Globally, including in India, there’s a strong appeal to the governments to bail out employees first and directly and not businesses as they did following the 2008 financial meltdown.
Black Swan guru Nissim Taleb is leading the ‘employee-first’ campaign. He says the images of banks, big corporations and CEOs cornering most of the bail-outs globally without paying for their mistakes is still fresh in his mind. The worst imagery is how several CEOs gave themselves huge pay packets even when they were responsible for the collapse of their enterprises.
“We should bailout employees not corporations. I’m against bailout by definition. Who are they bailing out? Investors and corporations who did not have a buffer. This is irresponsible. If you haven’t focused of having extra protection, you have to pay this price,” he told a TV anchor recently.
“When in doubt, we should put people first. The first reaction to the virus, especially in the U.S., seemed to be about mitigating its effect on the stock market and economy,” Andrew Winston, Author and Founder of Winston Eco-Strategies, wrote in MIT Sloan Management Review’s recent edition.
India seems to have started well by easing pressure on the repayment on home loans. Direct transfer of some cash, although meagre, has also been announced. This covers less than 10% of the people in the less organized and unorganized sector.
There’s no talk yet about bailing out corporates or SMEs yet because of the very complex financial and banking quagmire India finds itself today. Banks and non-banking financial institutions are already grappling with huge non-performing assets.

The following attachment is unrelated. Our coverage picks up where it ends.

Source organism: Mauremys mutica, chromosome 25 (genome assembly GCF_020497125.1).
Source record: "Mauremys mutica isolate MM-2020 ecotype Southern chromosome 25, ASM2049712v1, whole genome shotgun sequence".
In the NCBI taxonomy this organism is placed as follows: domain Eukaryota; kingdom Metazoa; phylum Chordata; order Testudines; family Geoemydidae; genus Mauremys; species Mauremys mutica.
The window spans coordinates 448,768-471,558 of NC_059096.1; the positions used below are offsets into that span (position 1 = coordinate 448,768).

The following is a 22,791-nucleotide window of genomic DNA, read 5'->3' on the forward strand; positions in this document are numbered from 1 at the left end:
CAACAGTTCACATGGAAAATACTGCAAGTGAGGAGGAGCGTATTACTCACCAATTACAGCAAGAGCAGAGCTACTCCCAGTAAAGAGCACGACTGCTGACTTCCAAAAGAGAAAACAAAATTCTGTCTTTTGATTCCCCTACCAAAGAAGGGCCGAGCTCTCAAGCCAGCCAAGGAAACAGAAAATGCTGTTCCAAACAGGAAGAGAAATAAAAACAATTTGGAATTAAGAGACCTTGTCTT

The list of businesses needing bailout in India is long. Who do you bailout? The proposed financial task force is expected to take care of that.
Steeply Reducing interest on savings is a twin-edged sword. But clearly it penalises people who have been saving despite difficult economic conditions in recent years.
This One is a White Swan
If 9/11 attack on Twin Towers in New York and 2008 global financial meltdown are Black Swan moments, why does Nissim Taleb think the current Corona pandemic is a ‘White Swan’ moment? This is because this one was “preventable”.
He says the world is more fragile today than it was in 2007. “We have the same disease like in 2007. It was a crisis of debt. And US has bigger debt today. The United States is accumulating more debt and has many hidden liabilities like student debt.”
He says, “we don’t cure structural problems with monetary policies.” He expects real estate in US and European economies to collapse first and the pandemic would hasten this.
Nissim doesn’t like to be known as someone who predicts recessions. He says “I don’t predict outcome but I can predict fragility of the system. The system today is the more fragile than before.”